Business History, the Great Divergence and the Great Convergence

by Geoffrey Jones
 
 

Overview — Among economic historians, the Great Divergence means the rise of the income gap between the West and the Rest since the beginning of the Industrial Revolution. The more recent Great Convergence is a narrowing of that gap. This paper integrates a business history perspective into debates surrounding these macro transformations. It calls for greater attention to micro processes that generate productive firms and entrepreneurs.

Author Abstract

This working paper provides a business history perspective on debates about the Great Divergence, the rise of the income gap between the West and the Rest, and the more recent Great Convergence, which has seen a narrowing of that gap. The literature on the timing and causes of the Great Divergence has focused on macro analysis. This working paper identifies the potential for more engagement at the micro level of business enterprises. While recognizing that the context of institutions, education, and culture plays a role in explanations of wealth and poverty, the paper calls for a closer engagement with the processes of how these factors translated into generating productive firms and entrepreneurs. The challenges of catching up were sufficiently great in the Rest that initially ethnic and religious minorities held significant advantages in raising capital and trust levels, which enabled them to flourish as entrepreneurs. Yet by the interwar years, there is evidence of a more general emergence of modern business enterprise in Asia, Latin America, and Africa. Many governmental policies after 1945 designed to facilitate catch-up ended up crippling such emergent business enterprises without putting effective alternatives in place. The second wave of globalization from the 1980s provided more opportunities for catch-up from the Rest. Firms from emerging markets had the opportunity to access the global networks that replaced large integrated firms. There were also new ways to access knowledge and capital, including through management consultancies and hiring graduates from business schools. The upshot was the rise to global prominence of firms based in the Rest, including Foxcomm, Huawei, HNA, Cemex, and TCS.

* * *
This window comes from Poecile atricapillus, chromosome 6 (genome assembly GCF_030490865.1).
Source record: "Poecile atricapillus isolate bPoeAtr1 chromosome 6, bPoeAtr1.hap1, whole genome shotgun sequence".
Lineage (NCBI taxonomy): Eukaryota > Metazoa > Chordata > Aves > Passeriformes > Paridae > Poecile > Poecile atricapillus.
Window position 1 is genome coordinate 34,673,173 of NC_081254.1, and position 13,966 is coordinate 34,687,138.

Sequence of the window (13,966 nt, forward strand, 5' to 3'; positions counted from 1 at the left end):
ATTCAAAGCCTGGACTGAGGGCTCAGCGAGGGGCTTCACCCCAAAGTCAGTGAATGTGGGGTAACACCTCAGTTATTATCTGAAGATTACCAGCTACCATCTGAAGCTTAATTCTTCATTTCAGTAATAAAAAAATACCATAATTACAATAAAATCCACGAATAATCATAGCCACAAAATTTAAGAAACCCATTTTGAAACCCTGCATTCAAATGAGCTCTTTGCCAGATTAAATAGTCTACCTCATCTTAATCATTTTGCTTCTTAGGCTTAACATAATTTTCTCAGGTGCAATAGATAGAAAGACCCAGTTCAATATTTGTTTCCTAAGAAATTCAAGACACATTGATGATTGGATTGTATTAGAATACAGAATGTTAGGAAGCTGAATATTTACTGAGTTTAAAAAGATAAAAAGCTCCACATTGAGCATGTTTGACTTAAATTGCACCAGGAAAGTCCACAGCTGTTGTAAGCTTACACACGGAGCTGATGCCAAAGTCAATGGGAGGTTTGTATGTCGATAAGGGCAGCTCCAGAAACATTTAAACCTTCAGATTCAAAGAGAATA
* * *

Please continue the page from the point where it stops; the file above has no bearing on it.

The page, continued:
Paper Information